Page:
It’s been two months since I published my last blog post. Wow. Since then, I’ve been line-dancing, writing, quilting, and apparently, meddling. That’s not something I registered for, but I’ve joined the club.
If you know me at all, you probably aren’t surprised. Maybe you’ve even witnessed or been the beneficiary of my unsolicited advice. With my vast fount of knowledge (cough, cough) based on my life experiences, well, why wouldn’t I want to use it to help others? Because that was my intent, seriously.
I misinterpreted a conversation, and thought this slightly older, much wiser, and far more culturally diverse new friend would benefit from my wisdom. Why wouldn’t she?
Instead, it came out as meddling. How do I know I overstepped? She, ever-so-diplomatically told me so. It was a softer version of “Butt out. When I want your opinion, I’ll ask for it.”
Has this ever happened to you? It’s an easy line to cross. Just like:
Listening and fixing. Supporting and enabling. Advising and doing. Serving and needing. Teaching and taking over.
Can you think of others?
Perhaps it took a move to a retirement community to make me realize just how many of us are specialists in unsolicited opinions and advice. I suppose it comes with age and experience and the desire to help others. But why do we think our lessons learned are any better than someone else’s?
As I move through this chapter of my life, I’m going to focus on this. Help when asked, listen when needed, support when desired, and advise when requested. I’ll still find ways to serve. I need that.
In the meantime, I’m going to continue to dance as if no one’s watching, because they aren’t, write as if no one’s reading, because they can’t unless I share, and quilt as if no one is cold, because this is Arizona. And no one is cold. Meddling? It’s a work in progress, but I’m still friends with the woman and we still enjoy dinner out every week. That’s a very good sign.
Julie Carmichael says
My daughters have all said “ Boundaries “ to me. So I have learned not to be so quick with advice. I do laugh however when the tables are turned!
Pam Sievers says
So your daughters have set up a system – good for them. But yes, when the table are turned, it’s a bit different. Thanks for reading and commenting.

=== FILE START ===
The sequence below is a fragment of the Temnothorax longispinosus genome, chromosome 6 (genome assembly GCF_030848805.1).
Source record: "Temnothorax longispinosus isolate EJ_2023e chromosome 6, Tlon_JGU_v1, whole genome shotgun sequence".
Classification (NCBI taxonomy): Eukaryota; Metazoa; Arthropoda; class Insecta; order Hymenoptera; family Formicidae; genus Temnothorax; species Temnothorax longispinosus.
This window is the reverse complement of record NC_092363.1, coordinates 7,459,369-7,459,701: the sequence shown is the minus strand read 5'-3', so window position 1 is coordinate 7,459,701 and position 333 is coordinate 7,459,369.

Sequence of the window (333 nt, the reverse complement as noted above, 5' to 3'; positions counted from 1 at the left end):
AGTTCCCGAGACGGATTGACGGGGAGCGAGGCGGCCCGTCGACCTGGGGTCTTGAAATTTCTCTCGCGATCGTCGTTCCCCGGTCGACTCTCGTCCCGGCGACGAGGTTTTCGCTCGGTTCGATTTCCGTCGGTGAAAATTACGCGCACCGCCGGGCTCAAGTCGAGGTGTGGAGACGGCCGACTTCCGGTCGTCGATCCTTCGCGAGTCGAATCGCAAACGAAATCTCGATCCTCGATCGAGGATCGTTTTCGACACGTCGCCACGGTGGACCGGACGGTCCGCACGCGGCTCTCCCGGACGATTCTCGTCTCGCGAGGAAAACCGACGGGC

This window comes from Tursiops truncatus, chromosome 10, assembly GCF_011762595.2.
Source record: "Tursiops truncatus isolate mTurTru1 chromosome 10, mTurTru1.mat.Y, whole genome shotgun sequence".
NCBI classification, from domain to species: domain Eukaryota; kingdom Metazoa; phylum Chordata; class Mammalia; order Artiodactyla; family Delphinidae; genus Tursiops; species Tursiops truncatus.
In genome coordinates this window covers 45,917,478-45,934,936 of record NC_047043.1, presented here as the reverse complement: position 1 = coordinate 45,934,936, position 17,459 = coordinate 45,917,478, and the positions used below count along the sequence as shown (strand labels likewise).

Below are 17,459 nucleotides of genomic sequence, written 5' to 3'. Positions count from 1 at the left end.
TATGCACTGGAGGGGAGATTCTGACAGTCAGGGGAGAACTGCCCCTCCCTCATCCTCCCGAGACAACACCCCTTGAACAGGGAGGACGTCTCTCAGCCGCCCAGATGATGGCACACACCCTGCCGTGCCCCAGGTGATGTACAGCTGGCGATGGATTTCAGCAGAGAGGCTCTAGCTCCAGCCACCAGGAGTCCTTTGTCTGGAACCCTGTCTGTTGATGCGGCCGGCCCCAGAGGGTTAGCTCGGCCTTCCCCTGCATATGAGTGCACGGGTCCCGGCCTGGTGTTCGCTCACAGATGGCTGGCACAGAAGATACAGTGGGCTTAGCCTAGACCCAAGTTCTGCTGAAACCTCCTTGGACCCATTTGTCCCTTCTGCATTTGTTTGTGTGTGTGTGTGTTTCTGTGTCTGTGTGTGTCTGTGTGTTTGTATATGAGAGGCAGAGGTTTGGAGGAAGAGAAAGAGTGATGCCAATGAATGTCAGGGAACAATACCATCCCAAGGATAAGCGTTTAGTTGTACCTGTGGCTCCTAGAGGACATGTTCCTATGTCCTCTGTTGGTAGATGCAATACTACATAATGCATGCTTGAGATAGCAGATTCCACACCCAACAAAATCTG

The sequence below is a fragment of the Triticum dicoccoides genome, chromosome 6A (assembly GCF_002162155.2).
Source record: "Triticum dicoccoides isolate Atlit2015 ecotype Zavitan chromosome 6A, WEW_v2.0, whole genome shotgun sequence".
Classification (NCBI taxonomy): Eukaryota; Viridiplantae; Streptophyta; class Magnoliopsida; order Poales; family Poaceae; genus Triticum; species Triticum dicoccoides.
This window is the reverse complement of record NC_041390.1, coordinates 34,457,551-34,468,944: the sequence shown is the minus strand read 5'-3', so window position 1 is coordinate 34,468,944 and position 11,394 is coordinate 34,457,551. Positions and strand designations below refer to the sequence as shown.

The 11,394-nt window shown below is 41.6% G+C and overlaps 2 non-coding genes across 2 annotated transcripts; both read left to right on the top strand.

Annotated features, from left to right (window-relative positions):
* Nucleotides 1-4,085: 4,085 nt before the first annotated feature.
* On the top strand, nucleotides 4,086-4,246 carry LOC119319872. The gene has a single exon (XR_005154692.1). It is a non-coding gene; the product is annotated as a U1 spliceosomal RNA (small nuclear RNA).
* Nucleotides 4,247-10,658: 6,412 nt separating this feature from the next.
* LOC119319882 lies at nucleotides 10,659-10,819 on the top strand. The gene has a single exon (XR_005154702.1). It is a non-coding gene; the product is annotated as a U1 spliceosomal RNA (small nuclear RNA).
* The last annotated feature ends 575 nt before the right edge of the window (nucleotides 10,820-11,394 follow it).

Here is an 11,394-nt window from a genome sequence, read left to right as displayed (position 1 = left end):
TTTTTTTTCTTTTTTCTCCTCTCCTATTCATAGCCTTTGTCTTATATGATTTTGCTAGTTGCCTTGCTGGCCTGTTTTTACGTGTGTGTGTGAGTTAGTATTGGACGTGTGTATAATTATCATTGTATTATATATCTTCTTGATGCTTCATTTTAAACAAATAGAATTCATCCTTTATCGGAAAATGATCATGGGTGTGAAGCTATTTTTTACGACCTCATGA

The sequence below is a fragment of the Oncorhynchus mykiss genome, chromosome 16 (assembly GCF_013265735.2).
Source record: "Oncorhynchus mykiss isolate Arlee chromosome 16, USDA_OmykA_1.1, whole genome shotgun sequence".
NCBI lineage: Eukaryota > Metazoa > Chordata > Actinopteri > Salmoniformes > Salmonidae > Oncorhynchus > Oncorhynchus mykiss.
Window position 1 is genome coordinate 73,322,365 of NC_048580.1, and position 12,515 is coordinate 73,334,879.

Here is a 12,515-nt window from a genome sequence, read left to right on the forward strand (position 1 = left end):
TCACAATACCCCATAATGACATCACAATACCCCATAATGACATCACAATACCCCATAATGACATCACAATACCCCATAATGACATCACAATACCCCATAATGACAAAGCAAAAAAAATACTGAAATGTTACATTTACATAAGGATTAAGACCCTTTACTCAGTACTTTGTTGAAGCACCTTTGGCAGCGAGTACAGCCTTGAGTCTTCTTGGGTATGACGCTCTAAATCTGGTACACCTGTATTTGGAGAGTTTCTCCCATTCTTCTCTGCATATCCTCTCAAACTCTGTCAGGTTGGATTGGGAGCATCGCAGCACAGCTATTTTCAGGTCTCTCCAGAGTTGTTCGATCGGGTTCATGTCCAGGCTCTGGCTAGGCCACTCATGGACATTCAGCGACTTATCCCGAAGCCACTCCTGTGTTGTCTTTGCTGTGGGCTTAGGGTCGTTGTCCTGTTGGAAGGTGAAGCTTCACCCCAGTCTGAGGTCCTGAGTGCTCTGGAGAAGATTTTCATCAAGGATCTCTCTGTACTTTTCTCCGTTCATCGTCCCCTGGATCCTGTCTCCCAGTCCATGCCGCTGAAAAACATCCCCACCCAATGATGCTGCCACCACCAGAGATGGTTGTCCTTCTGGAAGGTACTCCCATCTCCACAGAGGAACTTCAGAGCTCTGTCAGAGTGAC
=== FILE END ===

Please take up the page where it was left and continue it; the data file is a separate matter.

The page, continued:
Some people set themselves up for unsolicited advice by complaining, lamenting, and otherwise creating opportunities for helpful people to chime in. Some unsolicited advice for one of my favorite bloggers: U B U!
Pam Sievers says
Yes! That is exactly what happened, at least in my opinion. Thanks, Sue. You are the best!
Eileen Hofstra says
When I joined a golf league the first rule on the 2-page of rules was “do not offer advice unless you are asked for advice”. One of the ladies thought she was a professional. I really enjoy your blogs.
Carol Rhan says
OMG! How timely is this. As a pastor I am supposed to listen, pray about it, then offer, if sought, counsel (aka: tell you what to do/meddling). I hope whenever I transition to not being in charge and the “responsible authority” I remember your blog .
Kathleen Mahar says
I think we’re all guilty of this now and again. (I’m hoping it’s not a regular habit in my case, but you’d have to ask my friends – hard to self-monitor!). Your heart is in the right place, dear Pam, and anyone who gets to know you will understand that your instinct is to be helpful in the most positive way.
Phyllis H Grummon says
Thanks, as always, for your humble wisdom…..an easy slope to slide down, from listening to advising!
I tend to be bossy…I can hear my friends giggling in the background so it is difficult for me to not give my 2 cents as they say. One way I have tried to avoid it is to say “I’ve had some experience doing…….would you like to hear how I handled it?” Sometimes the answer is yes, sometimes no, but I’ve given an option to the other person and felt like I’ve offered help if desired. Win-win I hope!
Geri Conkllin says
So one day I said to my daughter during a conversation, “I probably shouldn’t say this” and she promptly said “then don’t”! I’ve had a zipper on my lips ever since unless she asks me! Lesson learned!